Who are the British?


Why British not English?


Many foreigners say 'England' and 'English' when they mean 'Britain', or the 'UK', and 'British'. This is very annoying for the 5 million people who live in Scotland, the 2.8 million in Wales and 1.5 million in Northern Ireland who are certainly not English. (46 million people live in England.) However, the people from Scotland, Wales, Northern Ireland and England are all British. So what is the difference between the names 'Great Britain' and 'the United Kingdom' - and what about 'the British Isles'?


The United Kingdom


This is an abbreviation of 'the United Kingdom of Great Britain and Northern Ireland'. It is often further abbreviated to 'UK', and is the political name of the country which is made up of England, Scotland, Wales and Northern Ireland (sometimes known as Ulster). Several islands off the British coast are also part of the United Kingdom (for example, the Isle of Wight, the Orkneys, Hebrides and Shetlands, and the Isles of Scilly), although the Channel Islands and the Isle of Man are not. However, all these islands do recognize the Queen.


Great Britain


This is the name of the island which is made up of England, Scotland and Wales and so, strictly speaking, it does not include Northern Ireland. The origin of the word 'Great' is a reference to size, because in many European languages the words for Britain and Brittany in France are the same. In fact, it was the French who first talked about Grande Bretagne! In everyday speech 'Britain' is used to mean the United Kingdom.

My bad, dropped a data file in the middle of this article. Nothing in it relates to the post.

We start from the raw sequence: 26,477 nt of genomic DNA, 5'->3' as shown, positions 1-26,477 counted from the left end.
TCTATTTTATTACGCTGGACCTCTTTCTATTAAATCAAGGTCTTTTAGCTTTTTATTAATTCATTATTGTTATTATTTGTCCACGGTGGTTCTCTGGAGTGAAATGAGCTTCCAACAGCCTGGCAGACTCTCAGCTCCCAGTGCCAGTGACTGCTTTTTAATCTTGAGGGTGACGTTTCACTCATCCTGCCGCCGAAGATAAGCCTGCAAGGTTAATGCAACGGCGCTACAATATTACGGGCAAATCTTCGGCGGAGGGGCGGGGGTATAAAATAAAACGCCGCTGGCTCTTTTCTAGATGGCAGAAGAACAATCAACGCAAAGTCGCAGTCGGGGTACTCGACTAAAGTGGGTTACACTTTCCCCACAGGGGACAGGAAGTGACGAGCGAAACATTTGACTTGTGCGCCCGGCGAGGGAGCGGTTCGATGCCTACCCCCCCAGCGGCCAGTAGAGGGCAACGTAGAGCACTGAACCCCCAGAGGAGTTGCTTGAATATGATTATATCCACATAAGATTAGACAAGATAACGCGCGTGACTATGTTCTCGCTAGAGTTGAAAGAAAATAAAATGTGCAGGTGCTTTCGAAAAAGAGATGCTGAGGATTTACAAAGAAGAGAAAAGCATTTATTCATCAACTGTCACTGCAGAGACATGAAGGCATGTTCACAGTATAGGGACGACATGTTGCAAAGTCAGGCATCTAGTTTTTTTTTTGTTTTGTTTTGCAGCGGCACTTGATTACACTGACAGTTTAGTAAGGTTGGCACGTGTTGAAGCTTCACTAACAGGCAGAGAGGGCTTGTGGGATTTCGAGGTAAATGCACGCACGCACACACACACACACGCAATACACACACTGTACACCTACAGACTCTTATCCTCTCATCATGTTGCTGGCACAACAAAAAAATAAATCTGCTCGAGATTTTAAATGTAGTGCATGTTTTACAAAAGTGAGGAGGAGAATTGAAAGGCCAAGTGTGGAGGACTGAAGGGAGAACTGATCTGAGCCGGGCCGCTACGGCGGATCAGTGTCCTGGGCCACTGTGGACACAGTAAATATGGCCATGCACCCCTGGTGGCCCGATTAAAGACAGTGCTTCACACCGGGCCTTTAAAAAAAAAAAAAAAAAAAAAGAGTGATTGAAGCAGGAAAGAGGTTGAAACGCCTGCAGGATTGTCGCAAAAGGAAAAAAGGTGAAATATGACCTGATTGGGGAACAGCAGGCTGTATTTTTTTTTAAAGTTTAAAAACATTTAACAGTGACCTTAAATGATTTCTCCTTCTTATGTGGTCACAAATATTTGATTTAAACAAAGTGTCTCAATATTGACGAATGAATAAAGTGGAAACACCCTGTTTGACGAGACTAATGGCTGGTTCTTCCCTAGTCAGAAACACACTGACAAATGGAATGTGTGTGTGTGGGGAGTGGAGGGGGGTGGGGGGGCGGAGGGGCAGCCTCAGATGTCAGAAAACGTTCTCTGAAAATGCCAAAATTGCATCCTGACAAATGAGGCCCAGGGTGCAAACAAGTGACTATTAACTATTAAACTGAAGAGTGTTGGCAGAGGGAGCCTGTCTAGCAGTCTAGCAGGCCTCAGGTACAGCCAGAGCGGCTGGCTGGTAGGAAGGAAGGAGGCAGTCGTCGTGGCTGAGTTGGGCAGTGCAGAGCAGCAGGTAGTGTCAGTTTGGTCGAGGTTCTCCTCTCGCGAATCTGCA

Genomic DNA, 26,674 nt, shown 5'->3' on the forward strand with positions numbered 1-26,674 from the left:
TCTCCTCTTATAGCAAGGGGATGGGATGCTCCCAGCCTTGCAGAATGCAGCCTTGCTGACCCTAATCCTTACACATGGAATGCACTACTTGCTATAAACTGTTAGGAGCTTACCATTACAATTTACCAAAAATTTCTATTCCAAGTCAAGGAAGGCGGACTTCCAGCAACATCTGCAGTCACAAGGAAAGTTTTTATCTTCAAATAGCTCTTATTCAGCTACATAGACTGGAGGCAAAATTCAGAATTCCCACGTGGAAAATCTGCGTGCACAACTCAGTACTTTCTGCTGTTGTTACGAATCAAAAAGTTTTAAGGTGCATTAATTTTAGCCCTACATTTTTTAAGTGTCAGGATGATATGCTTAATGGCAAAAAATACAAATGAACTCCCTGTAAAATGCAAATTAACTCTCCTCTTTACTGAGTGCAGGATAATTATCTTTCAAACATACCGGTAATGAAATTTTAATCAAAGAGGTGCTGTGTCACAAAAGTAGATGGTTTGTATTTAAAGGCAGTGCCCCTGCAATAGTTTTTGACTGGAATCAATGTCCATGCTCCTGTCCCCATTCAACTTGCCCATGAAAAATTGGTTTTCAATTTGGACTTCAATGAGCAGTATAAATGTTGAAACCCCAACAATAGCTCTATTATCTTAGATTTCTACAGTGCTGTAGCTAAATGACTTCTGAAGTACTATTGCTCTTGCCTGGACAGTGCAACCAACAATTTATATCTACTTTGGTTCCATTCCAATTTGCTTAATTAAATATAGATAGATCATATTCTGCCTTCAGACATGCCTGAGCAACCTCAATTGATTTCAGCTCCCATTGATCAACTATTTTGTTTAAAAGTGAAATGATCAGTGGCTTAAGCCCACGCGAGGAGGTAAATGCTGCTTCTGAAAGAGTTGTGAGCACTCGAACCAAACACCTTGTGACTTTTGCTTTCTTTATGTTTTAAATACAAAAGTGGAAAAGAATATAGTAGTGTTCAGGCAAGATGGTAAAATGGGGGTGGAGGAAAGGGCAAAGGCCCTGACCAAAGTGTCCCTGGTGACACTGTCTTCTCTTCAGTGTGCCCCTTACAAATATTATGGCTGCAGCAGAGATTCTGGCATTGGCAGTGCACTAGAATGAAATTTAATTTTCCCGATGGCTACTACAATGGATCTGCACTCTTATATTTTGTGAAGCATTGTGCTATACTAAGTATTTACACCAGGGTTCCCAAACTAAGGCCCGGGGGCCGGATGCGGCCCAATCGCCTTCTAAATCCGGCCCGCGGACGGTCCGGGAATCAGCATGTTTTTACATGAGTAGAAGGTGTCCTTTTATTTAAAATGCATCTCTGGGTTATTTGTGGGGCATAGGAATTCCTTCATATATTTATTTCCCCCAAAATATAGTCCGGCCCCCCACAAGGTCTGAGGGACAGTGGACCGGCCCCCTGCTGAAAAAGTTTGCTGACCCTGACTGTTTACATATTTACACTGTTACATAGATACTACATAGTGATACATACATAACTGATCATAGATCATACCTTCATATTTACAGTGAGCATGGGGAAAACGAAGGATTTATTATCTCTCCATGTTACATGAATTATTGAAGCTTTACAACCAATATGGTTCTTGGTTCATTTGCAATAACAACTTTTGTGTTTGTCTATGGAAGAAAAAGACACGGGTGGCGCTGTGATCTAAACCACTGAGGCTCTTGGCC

The British Isles


This is the geographical name that refers to all the islands off the north west coast of the European continent: Great Britain, the whole of Ireland (Northern and Southern), the Channel Islands and the Isle of Man. But it is important to remember that Southern Ireland - that is the Republic of Ireland (also called 'Eire') - is completely independent.


So you can see that 'the United Kingdom' is the correct name to use if you are referring to the country in a political, rather than in a geographical way. 'British' refers to people from the UK, Great Britain or the British Isles in general.


Susan Sheerin, Jonathan Seath, Gillian White: Spotlight on Britain; Oxford University Press, 1985, page 2